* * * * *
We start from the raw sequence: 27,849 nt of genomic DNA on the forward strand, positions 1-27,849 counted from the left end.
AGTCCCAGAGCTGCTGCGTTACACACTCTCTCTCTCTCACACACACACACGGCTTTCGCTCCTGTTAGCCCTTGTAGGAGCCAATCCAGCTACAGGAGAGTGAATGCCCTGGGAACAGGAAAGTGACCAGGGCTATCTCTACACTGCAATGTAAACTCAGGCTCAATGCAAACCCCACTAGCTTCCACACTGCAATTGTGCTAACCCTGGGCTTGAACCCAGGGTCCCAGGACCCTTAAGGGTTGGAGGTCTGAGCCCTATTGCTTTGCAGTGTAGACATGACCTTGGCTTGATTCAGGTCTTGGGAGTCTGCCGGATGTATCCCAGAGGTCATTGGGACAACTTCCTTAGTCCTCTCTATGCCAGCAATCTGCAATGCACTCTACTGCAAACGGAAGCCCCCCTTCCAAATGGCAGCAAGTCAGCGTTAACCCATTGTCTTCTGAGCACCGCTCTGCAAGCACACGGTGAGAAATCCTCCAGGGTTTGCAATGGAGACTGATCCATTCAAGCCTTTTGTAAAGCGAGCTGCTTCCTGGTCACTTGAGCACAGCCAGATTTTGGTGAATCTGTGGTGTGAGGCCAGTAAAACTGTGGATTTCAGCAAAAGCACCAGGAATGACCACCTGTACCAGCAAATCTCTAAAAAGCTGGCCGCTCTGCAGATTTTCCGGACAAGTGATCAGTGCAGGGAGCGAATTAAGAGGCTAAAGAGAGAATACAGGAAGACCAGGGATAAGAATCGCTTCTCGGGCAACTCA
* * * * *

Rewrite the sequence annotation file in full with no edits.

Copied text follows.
We start from the raw sequence: 27,849 nt of genomic DNA on the forward strand, positions 1-27,849 counted from the left end.
AGTCCCAGAGCTGCTGCGTTACACACTCTCTCTCTCTCACACACACACACGGCTTTCGCTCCTGTTAGCCCTTGTAGGAGCCAATCCAGCTACAGGAGAGTGAATGCCCTGGGAACAGGAAAGTGACCAGGGCTATCTCTACACTGCAATGTAAACTCAGGCTCAATGCAAACCCCACTAGCTTCCACACTGCAATTGTGCTAACCCTGGGCTTGAACCCAGGGTCCCAGGACCCTTAAGGGTTGGAGGTCTGAGCCCTATTGCTTTGCAGTGTAGACATGACCTTGGCTTGATTCAGGTCTTGGGAGTCTGCCGGATGTATCCCAGAGGTCATTGGGACAACTTCCTTAGTCCTCTCTATGCCAGCAATCTGCAATGCACTCTACTGCAAACGGAAGCCCCCCTTCCAAATGGCAGCAAGTCAGCGTTAACCCATTGTCTTCTGAGCACCGCTCTGCAAGCACACGGTGAGAAATCCTCCAGGGTTTGCAATGGAGACTGATCCATTCAAGCCTTTTGTAAAGCGAGCTGCTTCCTGGTCACTTGAGCACAGCCAGATTTTGGTGAATCTGTGGTGTGAGGCCAGTAAAACTGTGGATTTCAGCAAAAGCACCAGGAATGACCACCTGTACCAGCAAATCTCTAAAAAGCTGGCCGCTCTGCAGATTTTCCGGACAAGTGATCAGTGCAGGGAGCGAATTAAGAGGCTAAAGAGAGAATACAGGAAGACCAGGGATAAGAATCGCTTCTCGGGCAACTCA